Iraqi Prime Minister on U.S.-Iran Tensions

Biden and Kadhimi
Biden and Kadhimi 

Iraqi Prime Minister Mustafa al Kadhimi met with President Joe Biden on July 26 for the U.S.-Iraq Strategic Dialogue. The United States committed to removing all combat troops by the end of 2021. The two leaders also spoke about attacks by Iran-backed militias on U.S. troops and diplomatic targets in Iraq. Kadhimi subsequently met with a small group of American reporters. Kadhimi emphasized that Iraq has tried to defuse escalating tensions between Washington and Tehran. “We were very direct toward both parties that we do not accept Iraq to become a battleground,” he said. “And we work to achieve calm despite that. There were some violations by some outlaw groups—towards which we took measures. We fought and conducted arrests against some of these groups.” The following are excerpts on Iran-U.S. tensions.


Why is it that your government has not been able to stop the attacks on American targets?

Regarding the government not fulfilling its duty against those who carry out attacks, this has some space for discussion. The Iraqi state was on the verge of collapse when I took over. I was accused by certain political forces that I conducted security coups when I actually made some changes in some security organizations' leadership. Despite these measures, these organizations require time until they actually restore their strengths, their powers, and their ability to control criminals.

Some operations did take place, attacks against diplomatic missions and Iraqi bases. Some other operations were actually foiled preemptively before they took place against diplomatic missions or Iraqi bases hosting international coalition personnel. And we have dozens of detainees because of these operations. Some rockets were fired, not to put pressure or to target diplomatic missions—the U.S. embassy, U.S. personnel in military bases—but they were actually aimed at putting pressure on the government to release detained individuals who were accused of conducting similar activities.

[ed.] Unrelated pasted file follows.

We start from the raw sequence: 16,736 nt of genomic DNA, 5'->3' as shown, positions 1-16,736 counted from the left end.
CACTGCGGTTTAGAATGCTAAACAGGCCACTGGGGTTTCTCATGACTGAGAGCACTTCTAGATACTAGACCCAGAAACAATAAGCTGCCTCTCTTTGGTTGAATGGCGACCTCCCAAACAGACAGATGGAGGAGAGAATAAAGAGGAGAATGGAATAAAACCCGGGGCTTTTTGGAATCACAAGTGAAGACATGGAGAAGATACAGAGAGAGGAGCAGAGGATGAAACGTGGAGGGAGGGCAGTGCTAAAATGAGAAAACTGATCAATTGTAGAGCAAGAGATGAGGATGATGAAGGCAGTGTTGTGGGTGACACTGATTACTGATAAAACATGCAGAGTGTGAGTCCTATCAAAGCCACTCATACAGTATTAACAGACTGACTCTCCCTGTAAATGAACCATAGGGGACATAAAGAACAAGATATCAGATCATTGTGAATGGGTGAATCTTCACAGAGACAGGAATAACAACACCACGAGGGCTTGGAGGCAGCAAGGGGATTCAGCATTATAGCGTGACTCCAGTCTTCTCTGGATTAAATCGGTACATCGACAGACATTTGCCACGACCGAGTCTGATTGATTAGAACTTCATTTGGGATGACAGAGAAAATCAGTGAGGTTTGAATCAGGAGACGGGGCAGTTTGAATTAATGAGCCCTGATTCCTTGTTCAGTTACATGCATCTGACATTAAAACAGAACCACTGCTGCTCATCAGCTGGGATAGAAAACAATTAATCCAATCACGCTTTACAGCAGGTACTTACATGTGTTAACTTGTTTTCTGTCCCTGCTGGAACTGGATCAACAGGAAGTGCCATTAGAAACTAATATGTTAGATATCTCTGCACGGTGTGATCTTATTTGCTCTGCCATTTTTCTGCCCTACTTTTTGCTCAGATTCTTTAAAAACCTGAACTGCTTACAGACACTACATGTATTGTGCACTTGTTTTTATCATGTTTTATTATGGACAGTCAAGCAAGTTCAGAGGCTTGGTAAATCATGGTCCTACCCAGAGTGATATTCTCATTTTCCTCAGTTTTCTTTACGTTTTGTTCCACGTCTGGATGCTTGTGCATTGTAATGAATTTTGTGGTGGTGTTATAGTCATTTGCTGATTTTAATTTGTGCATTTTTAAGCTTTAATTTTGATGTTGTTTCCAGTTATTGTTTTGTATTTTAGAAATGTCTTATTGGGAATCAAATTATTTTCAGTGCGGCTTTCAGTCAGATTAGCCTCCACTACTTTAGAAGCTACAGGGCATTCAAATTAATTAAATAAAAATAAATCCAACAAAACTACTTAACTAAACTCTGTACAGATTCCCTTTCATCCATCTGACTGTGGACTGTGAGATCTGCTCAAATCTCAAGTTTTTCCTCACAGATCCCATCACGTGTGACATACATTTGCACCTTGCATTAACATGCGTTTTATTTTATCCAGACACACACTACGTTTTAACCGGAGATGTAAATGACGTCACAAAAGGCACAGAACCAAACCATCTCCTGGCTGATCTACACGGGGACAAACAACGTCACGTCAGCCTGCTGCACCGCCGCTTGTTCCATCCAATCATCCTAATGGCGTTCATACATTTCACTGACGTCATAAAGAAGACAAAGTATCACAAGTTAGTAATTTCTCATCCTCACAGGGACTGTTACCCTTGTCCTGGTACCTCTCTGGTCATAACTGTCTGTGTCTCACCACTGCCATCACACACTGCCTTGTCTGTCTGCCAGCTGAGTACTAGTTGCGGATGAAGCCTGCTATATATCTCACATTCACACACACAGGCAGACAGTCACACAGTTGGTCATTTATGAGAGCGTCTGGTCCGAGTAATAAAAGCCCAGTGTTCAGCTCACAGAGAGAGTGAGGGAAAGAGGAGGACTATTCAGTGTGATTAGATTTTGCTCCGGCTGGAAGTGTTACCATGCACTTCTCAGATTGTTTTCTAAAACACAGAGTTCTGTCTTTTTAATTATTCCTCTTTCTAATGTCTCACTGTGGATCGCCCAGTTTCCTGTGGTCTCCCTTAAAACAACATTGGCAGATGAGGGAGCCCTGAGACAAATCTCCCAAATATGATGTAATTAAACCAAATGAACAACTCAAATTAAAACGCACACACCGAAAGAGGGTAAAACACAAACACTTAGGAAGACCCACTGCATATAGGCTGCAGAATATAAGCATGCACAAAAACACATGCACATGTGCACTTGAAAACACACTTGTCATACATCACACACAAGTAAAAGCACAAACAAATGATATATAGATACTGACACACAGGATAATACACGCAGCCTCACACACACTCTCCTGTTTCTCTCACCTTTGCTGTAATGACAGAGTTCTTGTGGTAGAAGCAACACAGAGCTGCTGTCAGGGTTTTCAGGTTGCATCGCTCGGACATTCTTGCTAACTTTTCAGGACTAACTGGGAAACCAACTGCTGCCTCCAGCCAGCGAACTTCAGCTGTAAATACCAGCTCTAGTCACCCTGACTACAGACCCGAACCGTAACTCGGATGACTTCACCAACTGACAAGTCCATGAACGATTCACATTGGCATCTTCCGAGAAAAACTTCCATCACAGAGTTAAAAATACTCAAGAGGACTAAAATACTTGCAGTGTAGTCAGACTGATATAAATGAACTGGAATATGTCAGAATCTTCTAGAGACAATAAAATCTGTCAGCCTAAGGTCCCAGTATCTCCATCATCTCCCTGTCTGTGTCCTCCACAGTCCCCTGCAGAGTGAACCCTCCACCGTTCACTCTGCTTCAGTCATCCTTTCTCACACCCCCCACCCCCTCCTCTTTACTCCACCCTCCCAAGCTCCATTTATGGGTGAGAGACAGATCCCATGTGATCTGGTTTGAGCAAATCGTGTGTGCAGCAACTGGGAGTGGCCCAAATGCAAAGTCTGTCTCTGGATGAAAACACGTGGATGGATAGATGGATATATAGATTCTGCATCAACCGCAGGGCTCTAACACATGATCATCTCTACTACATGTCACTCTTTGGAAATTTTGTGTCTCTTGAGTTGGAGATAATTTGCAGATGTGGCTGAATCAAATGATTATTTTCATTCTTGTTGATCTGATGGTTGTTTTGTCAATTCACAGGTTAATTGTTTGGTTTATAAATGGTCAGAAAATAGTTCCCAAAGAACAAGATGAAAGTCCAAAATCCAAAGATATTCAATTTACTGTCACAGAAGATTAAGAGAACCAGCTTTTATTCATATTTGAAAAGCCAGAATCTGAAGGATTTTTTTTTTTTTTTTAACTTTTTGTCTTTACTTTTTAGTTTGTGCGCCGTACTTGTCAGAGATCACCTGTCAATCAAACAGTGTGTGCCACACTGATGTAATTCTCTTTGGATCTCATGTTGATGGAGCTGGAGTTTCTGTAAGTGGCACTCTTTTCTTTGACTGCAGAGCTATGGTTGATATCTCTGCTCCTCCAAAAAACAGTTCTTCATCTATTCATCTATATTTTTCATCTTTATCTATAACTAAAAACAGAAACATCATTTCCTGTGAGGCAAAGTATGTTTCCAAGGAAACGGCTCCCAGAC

Why has your government not been able to stop the shipments of missile parts and weaponry that is going from Iran across Iraq into Syria?

Mideast mapAbout the smuggling of weapons of Iran to Syria, I would disagree with you. The proportion of this trafficking significantly went down. And there a lot of people complaining because we are actually obstructing this traffic. I would like to invite you to come to Iraq to see how much progress we achieved on the Iraqi-Syrian border.  I am prepared to accompany you there, and we can compare how it was in the past and how it is now.

I carry out detentions every day against those who are smuggling weapons between Iraq and Syria. Maybe there are shortcomings, yes, that's possible. But we are seriously working to prevent such activity. 


More broadly, a number of us would be interested in your reflections on how powerful Iran is in Iraq? How much pressure do you feel from your neighbor?

We are working to establish elements of calm. 


Following up on that point, you have met with senior Iranian leaders. Have you requested Iran's assistance in stopping the attacks on rocket, drone, and other attacks on American personnel in Iraq or restraining the groups Iran supports from carrying out those attacks? And what was the Iranian response? Or is it your belief that Iran has lost control over some of these groups after the killing of [Quds Force leader] Qassim Soleimani? And lastly, do you have any assurances from any of the resistance factions that the harassment campaign against U.S. personnel will stop after the ending of the combat mission, or should the U.S. expect this to continue?

We are in the Middle East. Usually, the course of events imposes their results. What happened today, the joint communique between us and the United States, enjoyed national consensus, almost full national consensus from all parties. There were statements made by all entities, whether Shia or Sunni. This has given a boost of legitimacy to this relationship, and we've always described such attacks as illegitimate and illegal. This position by Iraqi national entities and parties actually gave support for this direction.